The New York Times profiles Tschabalala Self on the occasion of her first solo gallery exhibition, Cotton Mouth, at Galerie Eva Presenhuber in New York City. Opening today, the show explores Black American life in contemporary culture and history through the artist’s signature combination of painting and collage.
Miami collector Mera Rubell describes Self’s colorful subjects as “fictional characters, but we know them. We know them to be strong, we know them to have honor, we know them to win against all odds, we know them to be people we admire because they carry big loads. She’s giving us new heroes.”
Hyperallergic recounts artist Dragonfly’s election day performance, Absconded, which remembered Ona Maria Judge Staines, who escaped from George and Martha Washington’s enslavement.
For the cultural Super PAC Downtown for Democracy, artist Marilyn Minter collaborated with actress Amber Heard for a short film promoting women’s autonomy.
Artnet profiles Kennedi Carter, the youngest photographer to create a cover for British Vogue; Beyoncé selected Carter to photograph her for the current issue.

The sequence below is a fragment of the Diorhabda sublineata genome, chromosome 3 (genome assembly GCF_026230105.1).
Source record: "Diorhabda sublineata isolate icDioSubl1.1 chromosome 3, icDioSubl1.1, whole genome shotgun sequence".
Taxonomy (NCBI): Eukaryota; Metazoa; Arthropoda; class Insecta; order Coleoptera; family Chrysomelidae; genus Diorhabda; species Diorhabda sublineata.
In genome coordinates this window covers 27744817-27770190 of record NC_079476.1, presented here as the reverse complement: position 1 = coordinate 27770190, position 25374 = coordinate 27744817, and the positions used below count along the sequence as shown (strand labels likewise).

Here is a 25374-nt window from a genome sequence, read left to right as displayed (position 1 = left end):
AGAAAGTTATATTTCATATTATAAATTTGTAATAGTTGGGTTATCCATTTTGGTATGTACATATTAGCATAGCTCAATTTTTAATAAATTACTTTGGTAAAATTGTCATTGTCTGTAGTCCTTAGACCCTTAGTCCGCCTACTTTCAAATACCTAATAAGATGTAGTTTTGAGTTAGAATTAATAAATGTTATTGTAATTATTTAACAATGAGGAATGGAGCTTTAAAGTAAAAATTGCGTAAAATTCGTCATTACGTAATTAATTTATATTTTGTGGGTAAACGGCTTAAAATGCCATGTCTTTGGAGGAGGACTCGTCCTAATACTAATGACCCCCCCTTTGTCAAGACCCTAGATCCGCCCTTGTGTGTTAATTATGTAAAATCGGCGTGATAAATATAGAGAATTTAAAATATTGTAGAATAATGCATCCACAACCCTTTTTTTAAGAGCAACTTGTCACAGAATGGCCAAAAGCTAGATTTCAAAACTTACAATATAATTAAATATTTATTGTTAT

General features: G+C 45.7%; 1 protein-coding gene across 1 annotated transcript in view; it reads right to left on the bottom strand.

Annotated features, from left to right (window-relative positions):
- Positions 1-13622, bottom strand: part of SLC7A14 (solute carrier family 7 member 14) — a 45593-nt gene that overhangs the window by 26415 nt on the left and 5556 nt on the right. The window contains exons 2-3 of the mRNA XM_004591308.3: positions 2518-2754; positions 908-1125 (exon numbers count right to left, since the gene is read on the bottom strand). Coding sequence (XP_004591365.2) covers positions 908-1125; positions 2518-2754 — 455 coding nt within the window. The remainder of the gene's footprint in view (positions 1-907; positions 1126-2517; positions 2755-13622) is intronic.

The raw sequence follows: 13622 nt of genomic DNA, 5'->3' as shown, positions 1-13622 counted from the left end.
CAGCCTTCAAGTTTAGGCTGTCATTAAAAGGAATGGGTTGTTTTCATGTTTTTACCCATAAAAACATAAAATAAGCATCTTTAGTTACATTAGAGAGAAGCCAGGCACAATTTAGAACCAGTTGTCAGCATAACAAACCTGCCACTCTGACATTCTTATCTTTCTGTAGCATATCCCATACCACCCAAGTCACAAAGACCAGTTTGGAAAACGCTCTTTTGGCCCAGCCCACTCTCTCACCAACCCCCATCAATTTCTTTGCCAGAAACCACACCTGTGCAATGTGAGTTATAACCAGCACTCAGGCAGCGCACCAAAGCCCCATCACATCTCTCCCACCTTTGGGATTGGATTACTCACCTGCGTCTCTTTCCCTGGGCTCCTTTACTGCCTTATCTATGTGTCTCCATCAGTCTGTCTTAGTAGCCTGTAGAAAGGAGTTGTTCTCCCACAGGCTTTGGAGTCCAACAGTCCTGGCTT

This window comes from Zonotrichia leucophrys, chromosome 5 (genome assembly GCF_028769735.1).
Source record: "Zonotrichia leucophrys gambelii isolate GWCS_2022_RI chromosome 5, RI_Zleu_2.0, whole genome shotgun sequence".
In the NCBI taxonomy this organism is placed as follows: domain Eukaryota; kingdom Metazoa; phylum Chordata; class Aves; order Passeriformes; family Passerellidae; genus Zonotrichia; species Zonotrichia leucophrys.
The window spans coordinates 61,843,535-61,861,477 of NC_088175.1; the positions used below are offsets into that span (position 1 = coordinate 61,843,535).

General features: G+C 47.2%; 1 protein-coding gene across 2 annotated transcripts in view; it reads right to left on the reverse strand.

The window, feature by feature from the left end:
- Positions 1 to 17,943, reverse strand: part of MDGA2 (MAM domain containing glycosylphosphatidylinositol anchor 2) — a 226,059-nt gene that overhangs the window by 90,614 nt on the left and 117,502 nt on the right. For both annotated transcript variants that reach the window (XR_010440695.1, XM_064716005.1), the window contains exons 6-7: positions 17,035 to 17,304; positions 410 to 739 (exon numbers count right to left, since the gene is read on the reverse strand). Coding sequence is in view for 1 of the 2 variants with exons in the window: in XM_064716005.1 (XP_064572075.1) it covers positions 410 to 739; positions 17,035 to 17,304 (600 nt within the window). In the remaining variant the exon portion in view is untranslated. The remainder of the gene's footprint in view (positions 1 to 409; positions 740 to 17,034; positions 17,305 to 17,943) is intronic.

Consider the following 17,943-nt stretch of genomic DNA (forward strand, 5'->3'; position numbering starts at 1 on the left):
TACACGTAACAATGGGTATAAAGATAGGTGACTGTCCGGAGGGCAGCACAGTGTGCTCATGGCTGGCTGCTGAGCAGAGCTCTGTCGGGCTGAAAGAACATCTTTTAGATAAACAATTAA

For Guernica, poet Monica Sok interviews novelist Sunisa Manning about political imagination, writing about revolt, and liberating her characters.
The Great Women Artists podcast interviews Surrealist expert Alyce Mahon on Leonor Fini, whose supernatural portraits empowered her female protagonists.
Artnet interviews Patricia Marroquin Norby, the Met’s first curator of Native American Art, about her vision for the museum’s collection and programming.
Shows We Want to See
Zanele Muholi at the Tate Modern in London, the visual activist’s first U.K. survey, was set to open on November 5, though the museum is now temporarily closed due to COVID-19. This week, the Guardian gave the show a four-star review and interviewed the artist about the realities of life as a LGBTQ+ person in South Africa. British Vogue also spoke to the artist. “I was prompted by absence and silence, and a longing for respect and recognition for the LGBTQIA+ community,” Muholi said.
Etel Adnan: Seasons is open at Galerie Lelong in New York City. The exhibition features recent works including wool tapestries, leporellos, and paintings. Its title comes from Adnan’s poem “Surge” (2017), which asks, “Why do seasons who regularly follow their appointed time, deny their kind of energy to us?” Hyperallergic reviewed the show, noting that “Adnan reminds us of [time’s] fleeting nature. Amid this year’s despair and uncertainty, however, she still shows that a little bit of color can make all the difference.”